By Bruce Grube
“If the world was flat,” my California friends opined, “the Texas state line is just about where the world ends at the abyss.” Arriving at UT as a new doctoral student at the start of the 1967 fall semester, I had no vision whatsoever that, having entered the “abyss,” the experience would prepare me for an academic career that would include being a professor of political science at four institutions, provost at two, and president at two others. My decision to enter graduate studies in the Department of Government at the University of Texas, following an undergraduate degree in political science at the University of California at Berkeley, actually turned out to be one of the best decisions I ever made.
Civil Rights and the Vietnam War were in all of our minds at the time. I was clearly a beneficiary of the intense intellectual debates which took place in
a state political environment that was not prepared to entertain the perspectives that came with the scholars who had been recruited to UT. I mention
this collision of cultures because it was a significant element of the political landscape within which my graduate education took place. Observing the interaction between the University and elected officials in Texas provided many lessons about the nature of politics, particularly as politics can be defined as existing whenever there are disputes to authority.
The study of politics turned out to be a marvelous preparation for the role of provost and university president. Over the years, I have come to think that political science is a discipline that lends itself to the development of leadership. The conventional belief is that universities are communities. They are not. Universities are really collections of constituencies. And, a university president is consistently in interac- tion with several dozen constituencies, both internal and external. The study of politics prepares one for this reality.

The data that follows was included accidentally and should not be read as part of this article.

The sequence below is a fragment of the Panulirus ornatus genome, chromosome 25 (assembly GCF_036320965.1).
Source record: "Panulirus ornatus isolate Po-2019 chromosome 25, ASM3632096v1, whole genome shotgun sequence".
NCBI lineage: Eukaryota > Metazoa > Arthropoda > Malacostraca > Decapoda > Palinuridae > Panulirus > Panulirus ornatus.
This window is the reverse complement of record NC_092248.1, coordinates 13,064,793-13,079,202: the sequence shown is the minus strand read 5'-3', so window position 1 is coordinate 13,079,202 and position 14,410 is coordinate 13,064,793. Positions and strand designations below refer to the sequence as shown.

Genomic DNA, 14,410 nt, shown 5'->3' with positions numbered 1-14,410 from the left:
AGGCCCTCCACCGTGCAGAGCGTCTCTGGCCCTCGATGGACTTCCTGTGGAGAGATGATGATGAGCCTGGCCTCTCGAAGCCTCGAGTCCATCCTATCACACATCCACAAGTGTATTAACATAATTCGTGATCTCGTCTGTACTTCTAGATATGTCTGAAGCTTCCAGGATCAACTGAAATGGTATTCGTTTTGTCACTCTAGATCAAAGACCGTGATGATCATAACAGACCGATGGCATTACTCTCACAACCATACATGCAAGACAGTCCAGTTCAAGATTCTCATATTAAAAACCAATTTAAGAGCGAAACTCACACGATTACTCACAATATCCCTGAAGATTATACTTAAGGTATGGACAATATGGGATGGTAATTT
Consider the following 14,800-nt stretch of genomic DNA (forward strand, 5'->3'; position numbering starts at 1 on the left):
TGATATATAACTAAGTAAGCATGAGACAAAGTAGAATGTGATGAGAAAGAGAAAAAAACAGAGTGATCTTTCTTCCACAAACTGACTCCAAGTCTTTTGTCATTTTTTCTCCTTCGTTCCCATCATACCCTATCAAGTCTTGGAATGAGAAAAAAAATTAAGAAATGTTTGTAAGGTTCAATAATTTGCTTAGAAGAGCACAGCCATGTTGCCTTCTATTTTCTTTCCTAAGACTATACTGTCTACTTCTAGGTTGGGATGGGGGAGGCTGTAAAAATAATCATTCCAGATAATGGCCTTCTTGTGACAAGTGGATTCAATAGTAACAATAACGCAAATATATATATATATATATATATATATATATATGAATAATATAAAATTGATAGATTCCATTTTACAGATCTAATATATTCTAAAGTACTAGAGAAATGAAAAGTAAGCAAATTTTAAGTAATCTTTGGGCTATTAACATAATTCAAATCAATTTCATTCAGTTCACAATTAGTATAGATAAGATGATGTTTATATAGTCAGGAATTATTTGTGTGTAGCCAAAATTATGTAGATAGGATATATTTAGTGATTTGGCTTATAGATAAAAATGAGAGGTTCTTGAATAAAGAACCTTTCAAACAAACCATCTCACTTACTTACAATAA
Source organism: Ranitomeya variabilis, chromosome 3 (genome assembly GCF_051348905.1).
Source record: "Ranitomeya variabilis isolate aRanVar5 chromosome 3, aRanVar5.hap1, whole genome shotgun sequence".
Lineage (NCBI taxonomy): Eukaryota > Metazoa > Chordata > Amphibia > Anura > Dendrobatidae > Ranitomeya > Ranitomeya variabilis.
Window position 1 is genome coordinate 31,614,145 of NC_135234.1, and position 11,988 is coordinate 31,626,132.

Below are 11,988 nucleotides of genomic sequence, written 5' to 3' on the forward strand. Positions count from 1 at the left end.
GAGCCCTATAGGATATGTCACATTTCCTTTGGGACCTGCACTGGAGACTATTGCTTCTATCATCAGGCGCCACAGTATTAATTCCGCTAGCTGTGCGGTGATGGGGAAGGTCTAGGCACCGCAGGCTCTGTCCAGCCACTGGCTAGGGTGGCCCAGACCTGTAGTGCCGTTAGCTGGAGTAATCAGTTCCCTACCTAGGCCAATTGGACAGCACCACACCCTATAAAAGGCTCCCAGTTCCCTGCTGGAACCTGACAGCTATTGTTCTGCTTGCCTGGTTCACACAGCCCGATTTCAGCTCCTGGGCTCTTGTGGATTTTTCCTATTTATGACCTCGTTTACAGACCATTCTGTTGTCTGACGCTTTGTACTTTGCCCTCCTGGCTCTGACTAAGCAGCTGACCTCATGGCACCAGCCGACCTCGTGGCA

Political science bridges many disci- plines. Importantly, political scientists generally engage in a way of thinking that illuminates the connections among many disciplines. This way of thinking is essential to working with diverse constituencies, to bridging dif- ferences, to understanding the perspectives of others. It is a way of seeing the world that permits tolerance, flexibil- ity, inclusion, and the general open- mindedness that should be expected of university leaders. It encourages the development of vision and the understanding of how to work with others to pursue a common vision.
So, as it turned out, the world was not flat after all. The road to Texas and the Department of Govern- ment at the University of Texas followed the curva- ture of the earth. Now, my wife, Kathryn, and I have returned to live in Austin. During the time since I finished my graduate work, we have lived in every re- gion of the country except for the caffeinated north- west. We have traveled in many countries, have been involved in relationships with people and other uni- versities throughout the world, have worked directly with governors, members of Congress, Senators, and many other officials to achieve the goals of higher education wherever possible. My California friends were wrong. I did not fall into the abyss. The Depart- ment of Government opened for me a world beyond what I had known — a world that can never be flat. As for California . . . well, that is another story.
Bruce Grube received his Ph.D. in government in 1976. He is president emeritus of Georgia Southern University, where he was professor of political science. He has also served as president of St. Cloud State University. He and his wife, Kathryn, moved back to Austin in January 2010.